I recently came across a use of "bauen" with "Unfall", which seems odd to me. (For full the context it was "Du bist rausgefallen, nachdem du einen Unfall gebaut hast.") The dictionary translation (summarizing DWDS & Wiktionary) of "bauen" is "to create, build (up), construct". Or it can mean to base something on (with "auf"), or several other similar meanings I won't go into here. In English you can say you "caused an accident" or "had an accident", but you wouldn't say you "created an accident", and even less that you "constructed an accident". (Ironically, you can "recreate or reconstruct an accident", but that's a different meaning.) I'm thinking there are three possibilities:

  • the phrase is not idiomatic at all and "bauen" has a different meaning than I expected, something like "to cause to exist" perhaps.
  • "bauen" is a light verb here with little independent meaning, so analogous to "have" in "to have an accident".
  • "einen Unfall bauen" is simply an idiom where the meaning of the phrase cannot be deduced from the words alone.

The light verb option would not imply blame, only that the accident happened. But from the wider context I think that blame is implied so that option can be ruled out. So is it one of the other two options or am I completely misunderstanding something?

My research also turned up "Mist bauen" which I gather means "to botch, to blunder". This seems to be the same sort of thing as "Unfall bauen". Using the DWDS-Wortprofil I generated a list of nouns that are frequently "gebaut", but these two were the only ones I couldn't get to fit the dictionary meanings. I also found a question here relating to the phrase "einen Türken bauen", which I gather is simply an idiom, and a politically incorrect one at that.


4 Answers 4


"Mist bauen" and "einen Unfall bauen" are youth slang (Jugendsprache) of the 1960s. Cool kids decided to use "bauen" in the sense of creating or causing something really bad, and this became part of universal slang (Umgangssprache) over the years. "Scheiße bauen" (to fuck up) is also very popular, with the same meaning as "Mist bauen", just a bit more coarse.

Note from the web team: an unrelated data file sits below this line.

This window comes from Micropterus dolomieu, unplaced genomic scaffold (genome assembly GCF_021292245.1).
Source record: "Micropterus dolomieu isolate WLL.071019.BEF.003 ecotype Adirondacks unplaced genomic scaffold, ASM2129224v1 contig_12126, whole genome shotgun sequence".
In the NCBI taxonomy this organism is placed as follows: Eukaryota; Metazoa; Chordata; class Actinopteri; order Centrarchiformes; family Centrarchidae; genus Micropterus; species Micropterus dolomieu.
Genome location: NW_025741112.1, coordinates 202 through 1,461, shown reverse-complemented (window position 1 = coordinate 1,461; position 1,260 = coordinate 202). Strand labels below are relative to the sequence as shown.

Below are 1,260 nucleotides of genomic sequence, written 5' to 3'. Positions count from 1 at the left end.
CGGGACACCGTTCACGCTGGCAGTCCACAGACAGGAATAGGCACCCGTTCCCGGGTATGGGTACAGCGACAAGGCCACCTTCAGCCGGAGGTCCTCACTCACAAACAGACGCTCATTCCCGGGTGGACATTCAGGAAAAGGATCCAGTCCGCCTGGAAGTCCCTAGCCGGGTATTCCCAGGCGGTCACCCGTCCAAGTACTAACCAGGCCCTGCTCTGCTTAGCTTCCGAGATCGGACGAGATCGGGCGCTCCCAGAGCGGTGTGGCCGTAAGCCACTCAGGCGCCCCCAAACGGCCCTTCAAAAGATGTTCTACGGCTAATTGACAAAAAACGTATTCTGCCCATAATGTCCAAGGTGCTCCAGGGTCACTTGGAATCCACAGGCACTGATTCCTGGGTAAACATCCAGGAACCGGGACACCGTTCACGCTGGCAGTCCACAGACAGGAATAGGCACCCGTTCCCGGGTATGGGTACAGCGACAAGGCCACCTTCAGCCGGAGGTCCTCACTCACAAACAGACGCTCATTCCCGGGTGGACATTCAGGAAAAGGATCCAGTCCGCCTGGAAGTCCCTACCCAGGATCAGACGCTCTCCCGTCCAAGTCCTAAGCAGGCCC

Google ngram

A little different in meaning, but same wry use of "bauen":

einen Joint / eine Tüte / eine Zigarette bauen (roll a marihuana joint or a cigarette)

  • 1
    That meaning of "bauen" as "to cause something" is much older than 1960 - It actually was one of the core notions of the Germanic/Gothic "bhû", where "bauen" was derived from.
    – tofro
    Feb 17 at 13:42
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    @tofro In modern German, bauen does not mean "to grow" or generally "to make", and it hasn't for hundreds of years. To say that there was a direct line from Germanic uses of "bhû" over Luther's use up to "Mist bauen" and "einen Unfall bauen" would be quite daring. I have trouble believing that.
    – HalvarF
    Feb 17 at 14:14
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    I like the youth slang idea. (This is what happens when you practice a foreign language by watching cartoons.) The Ngrams seem to prove that the phrase dates back at most about 50 years. Other likely seeming combinations don't seem to be used though; I tried "Skandal bauen", "Schaden bauen", "Lärm bauen", "Stau bauen" and "Tod bauen". The conclusion I'm drawing is that the phrase is one of a group of related idioms.
    – RDBury
    Feb 18 at 9:13
  • In my mind "bauen" includes both a somewhat active role (the accident didn't just "happen" to him, he actively caused it, likewise when he f*cked up) and perhaps even an element of staging, as opposed to a simple, straight-forward act. Feb 19 at 15:13
  • One could argue that if the meaning @tofro mentioned wouldn't have been already contained in "bauen" the youth slang of the sixties wouldn't have used it. It can happen that a concept a word expresses "lies dormant" for some time until it is "reawakened". (Perhaps the there are more fitting linguistic terms for that but I am not a linguist.)
    – bakunin
    Feb 20 at 9:14